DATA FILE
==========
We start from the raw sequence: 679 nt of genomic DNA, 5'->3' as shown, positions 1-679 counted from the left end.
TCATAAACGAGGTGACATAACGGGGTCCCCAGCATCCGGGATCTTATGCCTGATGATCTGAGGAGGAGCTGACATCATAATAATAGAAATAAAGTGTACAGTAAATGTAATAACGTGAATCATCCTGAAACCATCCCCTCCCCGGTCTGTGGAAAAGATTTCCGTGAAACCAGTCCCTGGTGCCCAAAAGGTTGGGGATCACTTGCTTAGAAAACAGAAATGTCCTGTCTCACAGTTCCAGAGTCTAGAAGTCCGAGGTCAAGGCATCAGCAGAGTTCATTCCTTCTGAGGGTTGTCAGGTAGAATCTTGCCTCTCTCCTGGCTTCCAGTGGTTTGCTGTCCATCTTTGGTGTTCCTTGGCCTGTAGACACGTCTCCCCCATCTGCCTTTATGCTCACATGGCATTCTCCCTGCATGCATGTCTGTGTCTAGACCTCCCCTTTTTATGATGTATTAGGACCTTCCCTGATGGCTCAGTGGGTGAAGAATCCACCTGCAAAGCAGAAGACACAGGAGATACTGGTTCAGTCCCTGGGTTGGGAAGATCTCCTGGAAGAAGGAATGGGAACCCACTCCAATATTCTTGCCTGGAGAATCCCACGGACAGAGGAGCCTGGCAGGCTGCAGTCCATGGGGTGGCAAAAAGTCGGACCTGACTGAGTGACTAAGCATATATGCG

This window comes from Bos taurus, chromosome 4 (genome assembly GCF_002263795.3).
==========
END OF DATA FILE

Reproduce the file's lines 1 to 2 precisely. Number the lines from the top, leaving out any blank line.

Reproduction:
We start from the raw sequence: 679 nt of genomic DNA, 5'->3' as shown, positions 1-679 counted from the left end.
TCATAAACGAGGTGACATAACGGGGTCCCCAGCATCCGGGATCTTATGCCTGATGATCTGAGGAGGAGCTGACATCATAATAATAGAAATAAAGTGTACAGTAAATGTAATAACGTGAATCATCCTGAAACCATCCCCTCCCCGGTCTGTGGAAAAGATTTCCGTGAAACCAGTCCCTGGTGCCCAAAAGGTTGGGGATCACTTGCTTAGAAAACAGAAATGTCCTGTCTCACAGTTCCAGAGTCTAGAAGTCCGAGGTCAAGGCATCAGCAGAGTTCATTCCTTCTGAGGGTTGTCAGGTAGAATCTTGCCTCTCTCCTGGCTTCCAGTGGTTTGCTGTCCATCTTTGGTGTTCCTTGGCCTGTAGACACGTCTCCCCCATCTGCCTTTATGCTCACATGGCATTCTCCCTGCATGCATGTCTGTGTCTAGACCTCCCCTTTTTATGATGTATTAGGACCTTCCCTGATGGCTCAGTGGGTGAAGAATCCACCTGCAAAGCAGAAGACACAGGAGATACTGGTTCAGTCCCTGGGTTGGGAAGATCTCCTGGAAGAAGGAATGGGAACCCACTCCAATATTCTTGCCTGGAGAATCCCACGGACAGAGGAGCCTGGCAGGCTGCAGTCCATGGGGTGGCAAAAAGTCGGACCTGACTGAGTGACTAAGCATATATGCG